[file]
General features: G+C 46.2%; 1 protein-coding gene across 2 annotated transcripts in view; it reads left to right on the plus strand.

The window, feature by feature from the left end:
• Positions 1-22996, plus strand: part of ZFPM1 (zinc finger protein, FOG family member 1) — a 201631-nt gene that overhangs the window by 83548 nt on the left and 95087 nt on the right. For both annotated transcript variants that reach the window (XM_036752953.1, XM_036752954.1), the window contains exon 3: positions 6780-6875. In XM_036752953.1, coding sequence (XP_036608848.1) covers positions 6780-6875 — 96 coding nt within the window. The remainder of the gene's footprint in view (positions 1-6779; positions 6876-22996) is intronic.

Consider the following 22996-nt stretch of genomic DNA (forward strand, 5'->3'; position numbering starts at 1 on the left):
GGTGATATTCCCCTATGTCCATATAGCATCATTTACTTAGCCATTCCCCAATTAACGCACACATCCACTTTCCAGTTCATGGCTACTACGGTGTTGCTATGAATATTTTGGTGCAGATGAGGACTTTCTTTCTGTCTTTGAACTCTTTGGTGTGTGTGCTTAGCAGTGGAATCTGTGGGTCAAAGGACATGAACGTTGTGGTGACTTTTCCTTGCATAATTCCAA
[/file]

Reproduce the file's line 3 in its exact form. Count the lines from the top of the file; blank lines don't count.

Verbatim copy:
• Positions 1-22996, plus strand: part of ZFPM1 (zinc finger protein, FOG family member 1) — a 201631-nt gene that overhangs the window by 83548 nt on the left and 95087 nt on the right. For both annotated transcript variants that reach the window (XM_036752953.1, XM_036752954.1), the window contains exon 3: positions 6780-6875. In XM_036752953.1, coding sequence (XP_036608848.1) covers positions 6780-6875 — 96 coding nt within the window. The remainder of the gene's footprint in view (positions 1-6779; positions 6876-22996) is intronic.